“I actually wouldn’t even count this as as a concrete commitment,” Wudrick said, noting that he “fully expects” that government will continue to grow. “They haven’t explained how they’re going to get there. They have not implemented a hiring freeze.”

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Wudrick said the size of the public service has “increased substantially” under the current government, adding that “if it’s going to get bigger, it should probably also be better” in terms of the quality of public services.

“I’m not sure that this government has achieved that,” he said.

Treasury Board president Anita Anand said in an interview that the government needed to hire public servants to help with its emergency response and service delivery during the pandemic and is now in a “post-pandemic period” where it’s working with departments and agencies to find savings.

When asked how many public servants are expected to be hired over the next few years, Anand said it “very much depends” on the area that the government is examining.

“For example, in the cyber area, we do see a need for more public servants with specific expertise in the innovation economy, in AI,” Anand said. “I want to be clear that ministers do not hire public service employees, that those decisions are made by deputy heads.”

“I will be speaking with all ministers and departments and agencies, not only a select few,” Anand said, adding that the government always looks at the opportunity of training and “scaling up” through the existing workforce.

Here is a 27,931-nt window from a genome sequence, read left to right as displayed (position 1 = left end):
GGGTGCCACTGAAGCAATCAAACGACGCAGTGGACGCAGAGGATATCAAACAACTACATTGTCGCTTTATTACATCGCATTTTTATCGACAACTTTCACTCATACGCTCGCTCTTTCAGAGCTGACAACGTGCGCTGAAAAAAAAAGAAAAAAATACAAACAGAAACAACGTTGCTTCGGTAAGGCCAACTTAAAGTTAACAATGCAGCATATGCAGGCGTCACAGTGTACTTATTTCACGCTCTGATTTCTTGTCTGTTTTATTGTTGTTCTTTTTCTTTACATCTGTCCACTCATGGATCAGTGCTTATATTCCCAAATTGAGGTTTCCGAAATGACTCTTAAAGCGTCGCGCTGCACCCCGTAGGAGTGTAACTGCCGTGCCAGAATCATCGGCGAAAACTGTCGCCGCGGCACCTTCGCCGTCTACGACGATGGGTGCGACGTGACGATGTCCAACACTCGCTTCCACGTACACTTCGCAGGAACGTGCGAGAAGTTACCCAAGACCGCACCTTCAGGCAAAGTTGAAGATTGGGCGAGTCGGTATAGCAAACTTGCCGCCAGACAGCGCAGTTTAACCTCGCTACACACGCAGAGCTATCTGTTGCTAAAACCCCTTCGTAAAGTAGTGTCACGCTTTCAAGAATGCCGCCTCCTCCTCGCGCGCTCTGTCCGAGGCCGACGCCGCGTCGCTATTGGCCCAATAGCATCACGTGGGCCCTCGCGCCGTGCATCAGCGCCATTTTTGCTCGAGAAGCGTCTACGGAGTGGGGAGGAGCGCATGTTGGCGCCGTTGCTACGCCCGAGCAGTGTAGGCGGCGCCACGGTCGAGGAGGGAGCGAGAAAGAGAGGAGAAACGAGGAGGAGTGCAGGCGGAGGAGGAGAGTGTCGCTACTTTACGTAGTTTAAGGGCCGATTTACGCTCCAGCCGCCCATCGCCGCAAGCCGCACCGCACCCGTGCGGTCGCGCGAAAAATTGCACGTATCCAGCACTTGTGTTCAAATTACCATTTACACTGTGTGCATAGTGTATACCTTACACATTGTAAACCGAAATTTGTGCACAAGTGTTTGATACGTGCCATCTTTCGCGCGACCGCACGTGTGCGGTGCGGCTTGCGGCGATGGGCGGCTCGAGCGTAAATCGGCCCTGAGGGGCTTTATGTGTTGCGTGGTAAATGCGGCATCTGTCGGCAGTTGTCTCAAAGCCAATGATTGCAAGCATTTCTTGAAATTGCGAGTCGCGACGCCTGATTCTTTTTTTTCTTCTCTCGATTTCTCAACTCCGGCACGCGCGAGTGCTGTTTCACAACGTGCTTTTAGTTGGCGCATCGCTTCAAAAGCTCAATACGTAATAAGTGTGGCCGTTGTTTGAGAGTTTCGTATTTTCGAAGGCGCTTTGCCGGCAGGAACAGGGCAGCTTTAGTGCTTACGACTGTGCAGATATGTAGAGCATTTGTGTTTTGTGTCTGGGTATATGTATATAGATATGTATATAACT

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Anita Anand
President of the Treasury Board, Anita Anand, in her office in Ottawa, on Thursday, Feb. 29, 2024. Photo by Spencer Colby /POSTMEDIA

A budget item that raised concern among federal unions such as the Canadian Association of Professional Employees and the Public Service Alliance of Canada, Giroux said he believed the government shared their estimation of how many public servants would be lost through attrition “in response to criticism that says they only think about increasing the public service.”

Giroux said the government’s departmental plans typically anticipate a decrease in the number of employees in the coming years, though when those plans get realized, there’s usually an increase in that number.

An analysis by the office of the PBO of the government’s 2024-25 Departmental Plans, found that the number of full-time-equivalents (FTEs) is expected to have reached 439,000 in 2023-24, up almost 20,000 compared to last year’s plans.

The report found that the Canada Revenue Agency, Employment and Social Development Canada, and Public Service and Procurement Canada accounted for half of the increase in staff.

“Based on the past three years of Departmental Plans, a pattern has emerged where the projected profile of FTEs (reaching a peak and then declining), is revised upward across the planning horizon in subsequent (departmental plans),” the report said, noting that the 2023-24 plans showed that numbers would peak in 2022-23 then start to decline, though the latest plans show that numbers will peak in 2023-24 before declining.